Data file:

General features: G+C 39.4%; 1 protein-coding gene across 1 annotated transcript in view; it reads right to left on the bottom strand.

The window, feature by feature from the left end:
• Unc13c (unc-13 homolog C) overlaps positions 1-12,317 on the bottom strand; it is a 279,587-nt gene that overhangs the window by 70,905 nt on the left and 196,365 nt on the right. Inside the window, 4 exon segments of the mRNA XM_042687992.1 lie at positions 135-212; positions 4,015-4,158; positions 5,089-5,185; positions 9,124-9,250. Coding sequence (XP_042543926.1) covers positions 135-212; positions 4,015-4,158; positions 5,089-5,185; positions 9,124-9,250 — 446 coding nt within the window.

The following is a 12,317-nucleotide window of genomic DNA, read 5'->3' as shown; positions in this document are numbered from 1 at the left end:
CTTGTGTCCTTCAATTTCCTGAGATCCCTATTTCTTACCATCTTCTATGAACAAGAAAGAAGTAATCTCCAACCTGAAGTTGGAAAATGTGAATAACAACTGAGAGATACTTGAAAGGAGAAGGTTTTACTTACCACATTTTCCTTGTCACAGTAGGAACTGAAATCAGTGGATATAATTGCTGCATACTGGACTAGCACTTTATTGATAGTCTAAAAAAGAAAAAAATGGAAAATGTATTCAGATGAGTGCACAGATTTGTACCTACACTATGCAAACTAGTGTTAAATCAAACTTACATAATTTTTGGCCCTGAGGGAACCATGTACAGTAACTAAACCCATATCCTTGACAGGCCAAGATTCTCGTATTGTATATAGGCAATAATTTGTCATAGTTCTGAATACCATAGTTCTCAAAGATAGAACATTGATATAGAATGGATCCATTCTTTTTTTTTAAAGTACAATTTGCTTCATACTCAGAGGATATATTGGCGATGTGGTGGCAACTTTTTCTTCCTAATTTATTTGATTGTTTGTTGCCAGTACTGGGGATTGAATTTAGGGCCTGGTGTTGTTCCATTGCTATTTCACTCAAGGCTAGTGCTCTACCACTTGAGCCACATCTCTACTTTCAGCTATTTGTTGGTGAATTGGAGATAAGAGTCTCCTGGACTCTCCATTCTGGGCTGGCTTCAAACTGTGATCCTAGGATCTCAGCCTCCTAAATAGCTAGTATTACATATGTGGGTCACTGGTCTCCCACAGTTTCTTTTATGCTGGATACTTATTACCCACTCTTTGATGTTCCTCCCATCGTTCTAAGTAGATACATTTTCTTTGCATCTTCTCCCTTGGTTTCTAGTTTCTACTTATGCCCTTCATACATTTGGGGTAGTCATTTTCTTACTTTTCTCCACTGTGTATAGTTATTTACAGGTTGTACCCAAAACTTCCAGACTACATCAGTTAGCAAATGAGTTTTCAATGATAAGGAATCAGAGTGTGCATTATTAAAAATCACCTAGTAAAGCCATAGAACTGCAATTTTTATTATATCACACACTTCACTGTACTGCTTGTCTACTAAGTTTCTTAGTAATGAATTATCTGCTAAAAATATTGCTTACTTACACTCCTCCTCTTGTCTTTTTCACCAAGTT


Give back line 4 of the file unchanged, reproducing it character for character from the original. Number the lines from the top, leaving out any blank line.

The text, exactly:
The following is a 12,317-nucleotide window of genomic DNA, read 5'->3' as shown; positions in this document are numbered from 1 at the left end: